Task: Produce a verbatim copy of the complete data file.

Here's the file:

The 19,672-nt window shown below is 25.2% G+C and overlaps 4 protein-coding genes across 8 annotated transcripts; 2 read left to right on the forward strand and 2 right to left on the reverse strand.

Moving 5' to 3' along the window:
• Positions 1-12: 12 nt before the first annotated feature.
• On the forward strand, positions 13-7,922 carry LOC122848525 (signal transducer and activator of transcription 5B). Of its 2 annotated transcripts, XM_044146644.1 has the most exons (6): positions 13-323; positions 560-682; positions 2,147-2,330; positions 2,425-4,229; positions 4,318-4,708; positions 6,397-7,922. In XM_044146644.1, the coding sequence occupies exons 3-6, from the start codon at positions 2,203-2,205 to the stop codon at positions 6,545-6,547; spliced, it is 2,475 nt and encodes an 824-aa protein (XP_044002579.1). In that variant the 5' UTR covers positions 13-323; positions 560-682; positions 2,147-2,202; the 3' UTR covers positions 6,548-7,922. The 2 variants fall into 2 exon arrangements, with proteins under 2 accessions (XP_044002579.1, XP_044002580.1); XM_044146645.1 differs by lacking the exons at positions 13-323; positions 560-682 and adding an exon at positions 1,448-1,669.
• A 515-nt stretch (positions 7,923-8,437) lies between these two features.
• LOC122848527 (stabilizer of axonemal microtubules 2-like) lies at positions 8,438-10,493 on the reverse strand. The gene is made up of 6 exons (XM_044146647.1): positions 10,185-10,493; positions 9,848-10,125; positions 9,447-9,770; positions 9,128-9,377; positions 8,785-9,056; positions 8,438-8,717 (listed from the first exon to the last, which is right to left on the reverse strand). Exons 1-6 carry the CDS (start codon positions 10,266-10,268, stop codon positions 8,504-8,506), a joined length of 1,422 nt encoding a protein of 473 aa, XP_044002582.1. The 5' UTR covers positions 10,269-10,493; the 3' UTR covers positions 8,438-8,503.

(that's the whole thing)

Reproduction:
The 19,672-nt window shown below is 25.2% G+C and overlaps 4 protein-coding genes across 8 annotated transcripts; 2 read left to right on the forward strand and 2 right to left on the reverse strand.

Moving 5' to 3' along the window:
• Positions 1-12: 12 nt before the first annotated feature.
• On the forward strand, positions 13-7,922 carry LOC122848525 (signal transducer and activator of transcription 5B). Of its 2 annotated transcripts, XM_044146644.1 has the most exons (6): positions 13-323; positions 560-682; positions 2,147-2,330; positions 2,425-4,229; positions 4,318-4,708; positions 6,397-7,922. In XM_044146644.1, the coding sequence occupies exons 3-6, from the start codon at positions 2,203-2,205 to the stop codon at positions 6,545-6,547; spliced, it is 2,475 nt and encodes an 824-aa protein (XP_044002579.1). In that variant the 5' UTR covers positions 13-323; positions 560-682; positions 2,147-2,202; the 3' UTR covers positions 6,548-7,922. The 2 variants fall into 2 exon arrangements, with proteins under 2 accessions (XP_044002579.1, XP_044002580.1); XM_044146645.1 differs by lacking the exons at positions 13-323; positions 560-682 and adding an exon at positions 1,448-1,669.
• A 515-nt stretch (positions 7,923-8,437) lies between these two features.
• LOC122848527 (stabilizer of axonemal microtubules 2-like) lies at positions 8,438-10,493 on the reverse strand. The gene is made up of 6 exons (XM_044146647.1): positions 10,185-10,493; positions 9,848-10,125; positions 9,447-9,770; positions 9,128-9,377; positions 8,785-9,056; positions 8,438-8,717 (listed from the first exon to the last, which is right to left on the reverse strand). Exons 1-6 carry the CDS (start codon positions 10,266-10,268, stop codon positions 8,504-8,506), a joined length of 1,422 nt encoding a protein of 473 aa, XP_044002582.1. The 5' UTR covers positions 10,269-10,493; the 3' UTR covers positions 8,438-8,503.